At a work session Tuesday, Lexington's Urban County Council approved four changes to zoning ordinances to help regulate rental houses around the University of Kentucky.
Three more proposed changes — the most controversial — remain under discussion between landlords and permanent residents. Attorneys for both sides met with law commissioner Logan Askew in intense discussions for several hours before the work session.
Askew told council members the attorneys wanted to continue working during the next several days to see whether they could find common ground.
"Some of us have been fighting this for 20 years," said Janet Cowen, who lives in Columbia Heights. "This is one of the first times we think we can come to an agreement — what's best for the permanent residents and for the landlords."
Cowen's husband, Ted, a lawyer, took part in the talks.
The four approved changes redefined what is a boarding house, congregate living facility, and fraternity and sorority house; and eliminate the provision that a family could keep boarders in a neighbor of single family or two-family homes.
The three other proposed changes refine the terms family and functional family for housing purposes. A family would be any number of people related by blood, marriage, adoption or other authorized custodial relationship or four or fewer unrelated people.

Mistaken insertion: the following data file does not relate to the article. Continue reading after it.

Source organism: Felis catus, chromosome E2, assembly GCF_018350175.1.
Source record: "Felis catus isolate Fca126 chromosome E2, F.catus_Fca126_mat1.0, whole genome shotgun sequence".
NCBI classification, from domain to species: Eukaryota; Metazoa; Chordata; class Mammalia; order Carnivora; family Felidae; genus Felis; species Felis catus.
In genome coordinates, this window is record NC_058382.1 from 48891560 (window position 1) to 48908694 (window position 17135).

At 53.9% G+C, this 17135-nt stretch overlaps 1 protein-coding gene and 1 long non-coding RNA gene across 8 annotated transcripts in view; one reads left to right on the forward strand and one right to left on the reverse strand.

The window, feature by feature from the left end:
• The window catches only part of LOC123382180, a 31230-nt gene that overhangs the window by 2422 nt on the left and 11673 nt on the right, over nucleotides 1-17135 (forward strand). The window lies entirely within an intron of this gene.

A functional family would be five or more unrelated people living together in a single housekeeping unit. The proposed amendments would require that a functional family get a conditional use permit from the city's Board of Adjustment to live together.
These changes had lawyers huddling, said Richard Murphy, attorney for the Greater Lexington Apartment Association.
The council's Planning Committee, which initiated the seven zoning amendments, will hold a special meeting at 9 a.m. Tuesday to consider changes attorneys come up with. These would go to the council for a vote at its work session later that day. If approved, the changes will be on the agenda for the regular council meeting on March 25.
At that time, council members will vote whether to send the changes to the Planning Commission for possible tweaking and a public hearing.
The changes are intended to crack down on landlords who convert small, World War II-era houses into dorm-style rental units for students. But the changes would affect rental property citywide.
Landlord Craig Hardin said he thought the attorneys were representing everybody "pretty well." The two sides have found "some things we can agree on," he said.
Councilwoman Linda Gorton said coming up with a clear, concise definition of family and functional family "is a very complicated issue." Gorton said she was encouraged Askew and the attorneys would find common ground.